• ceriphim says:

        @calquist: Are you gonna sit on the floor of the house you’re being evicted from with a computer posting an ad for everything you can’t fit in your car? For real?

        • calquist says:

          @ceriphim: Yea, I would. I paid hard earned money for all that stuff (or at least have a ton of cc debt that I need pay off), I wouldn’t want to leave it all behind for these trashers. The video says that they were not forced out immediately, I would post a garage sale link on Craigslist and try to get as much money as I could. Sure a giant garage sale might be embarrassing, but you are being evicted and definitely have better things to be worrying about.

  7. Anonymous says:

    As someone who has done this before, you do get alot of nice stuff. But once your house is full and all your friends houses are full, the dumpster is where it all goes. Charities don’t always cooperate to come out and pick stuff up, and then they want to nit-pick what they take to the point where a single day’s worth of clean-out work doubles. If they even show up at all.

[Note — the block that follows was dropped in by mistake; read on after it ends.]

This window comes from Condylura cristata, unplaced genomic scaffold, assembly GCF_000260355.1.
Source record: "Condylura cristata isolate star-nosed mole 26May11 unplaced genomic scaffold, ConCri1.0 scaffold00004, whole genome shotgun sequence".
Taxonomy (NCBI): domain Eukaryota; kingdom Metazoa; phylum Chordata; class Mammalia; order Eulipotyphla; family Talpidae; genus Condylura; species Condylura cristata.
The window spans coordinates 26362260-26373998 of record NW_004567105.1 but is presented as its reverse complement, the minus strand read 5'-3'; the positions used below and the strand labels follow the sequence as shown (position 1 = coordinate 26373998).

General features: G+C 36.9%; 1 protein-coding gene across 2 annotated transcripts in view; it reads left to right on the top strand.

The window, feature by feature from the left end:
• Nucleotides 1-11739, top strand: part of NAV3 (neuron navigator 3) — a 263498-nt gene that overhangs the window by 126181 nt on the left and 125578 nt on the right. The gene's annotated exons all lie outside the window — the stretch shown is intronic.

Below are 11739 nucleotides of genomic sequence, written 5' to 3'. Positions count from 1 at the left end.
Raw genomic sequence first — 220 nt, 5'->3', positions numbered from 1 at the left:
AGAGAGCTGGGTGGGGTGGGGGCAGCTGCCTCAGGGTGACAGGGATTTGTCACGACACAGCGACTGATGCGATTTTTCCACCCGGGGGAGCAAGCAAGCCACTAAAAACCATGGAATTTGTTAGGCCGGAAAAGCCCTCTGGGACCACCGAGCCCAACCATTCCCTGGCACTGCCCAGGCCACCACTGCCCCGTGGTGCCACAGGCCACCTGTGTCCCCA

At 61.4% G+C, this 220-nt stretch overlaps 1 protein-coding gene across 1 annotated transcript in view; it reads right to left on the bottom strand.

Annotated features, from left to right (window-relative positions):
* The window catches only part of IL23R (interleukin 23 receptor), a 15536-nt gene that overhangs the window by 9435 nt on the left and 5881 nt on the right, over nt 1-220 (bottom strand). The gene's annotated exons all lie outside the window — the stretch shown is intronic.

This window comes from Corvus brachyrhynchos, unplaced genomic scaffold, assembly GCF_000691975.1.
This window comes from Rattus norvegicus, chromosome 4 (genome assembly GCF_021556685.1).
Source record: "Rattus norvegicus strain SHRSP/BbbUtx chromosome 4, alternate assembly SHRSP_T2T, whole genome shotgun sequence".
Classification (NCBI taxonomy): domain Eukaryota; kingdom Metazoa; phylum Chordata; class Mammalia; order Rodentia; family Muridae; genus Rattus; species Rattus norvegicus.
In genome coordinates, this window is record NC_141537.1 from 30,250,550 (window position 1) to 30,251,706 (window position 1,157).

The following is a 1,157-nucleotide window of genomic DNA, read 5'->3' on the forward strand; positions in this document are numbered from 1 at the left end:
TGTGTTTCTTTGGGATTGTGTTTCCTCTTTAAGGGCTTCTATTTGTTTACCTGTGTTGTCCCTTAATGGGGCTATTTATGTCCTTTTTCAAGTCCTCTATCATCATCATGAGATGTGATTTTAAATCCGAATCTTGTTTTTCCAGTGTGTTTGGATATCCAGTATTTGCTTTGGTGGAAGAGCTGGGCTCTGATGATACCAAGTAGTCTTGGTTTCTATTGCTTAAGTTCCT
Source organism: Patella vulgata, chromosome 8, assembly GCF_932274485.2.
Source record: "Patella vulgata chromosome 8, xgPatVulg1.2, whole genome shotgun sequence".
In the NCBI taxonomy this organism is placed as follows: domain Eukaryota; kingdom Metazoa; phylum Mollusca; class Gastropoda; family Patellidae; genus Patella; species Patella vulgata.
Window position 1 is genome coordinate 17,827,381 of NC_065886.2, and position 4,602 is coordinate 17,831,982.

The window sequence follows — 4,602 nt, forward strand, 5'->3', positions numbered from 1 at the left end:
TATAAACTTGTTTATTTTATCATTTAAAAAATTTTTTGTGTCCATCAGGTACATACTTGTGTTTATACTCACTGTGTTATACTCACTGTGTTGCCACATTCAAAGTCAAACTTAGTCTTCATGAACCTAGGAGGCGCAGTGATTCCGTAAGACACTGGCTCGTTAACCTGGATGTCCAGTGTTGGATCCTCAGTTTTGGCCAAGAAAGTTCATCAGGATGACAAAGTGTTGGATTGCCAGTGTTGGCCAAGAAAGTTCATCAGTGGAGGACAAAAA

Saddest stuff I found was a fully prepped nursery and kitchen full of wedding gifts. The owners had just walked away from the house and all the stuff.
    Sickest was the fishtank of dead stuff we had to empty and then remove. The smell was terrible.

    • chadgottfried says:

      @BiancaNarberth: agreed. I cleaned out many a house for my old boss who was a landlord. We would give out so much stuff and keep alot but after awhile, it got really old and depressing. I know exactly what you mean about the charities too, boss finally quit having us call them they were such a pain.

  8. Yankees368 says:

    Ohhhh there is so much stuff I could use that is just being thrown out there.

  9. acrobaticrabbit says:

    granted the people who leave the house are being incredibly wasteful. If it were me getting foreclosed on, I would try to sell as much stuff as I could, because obviously these people are going through financial troubles. so sad..

    • Powerlurker says:

      @acrobaticrabbit: @kc2gvx:

      The problem is that there are so many foreclosures in the area that the used furniture is virtually worthless. There are far more people in the area looking to get rid of their crap than there are people to buy it.

    • DarkPookie says: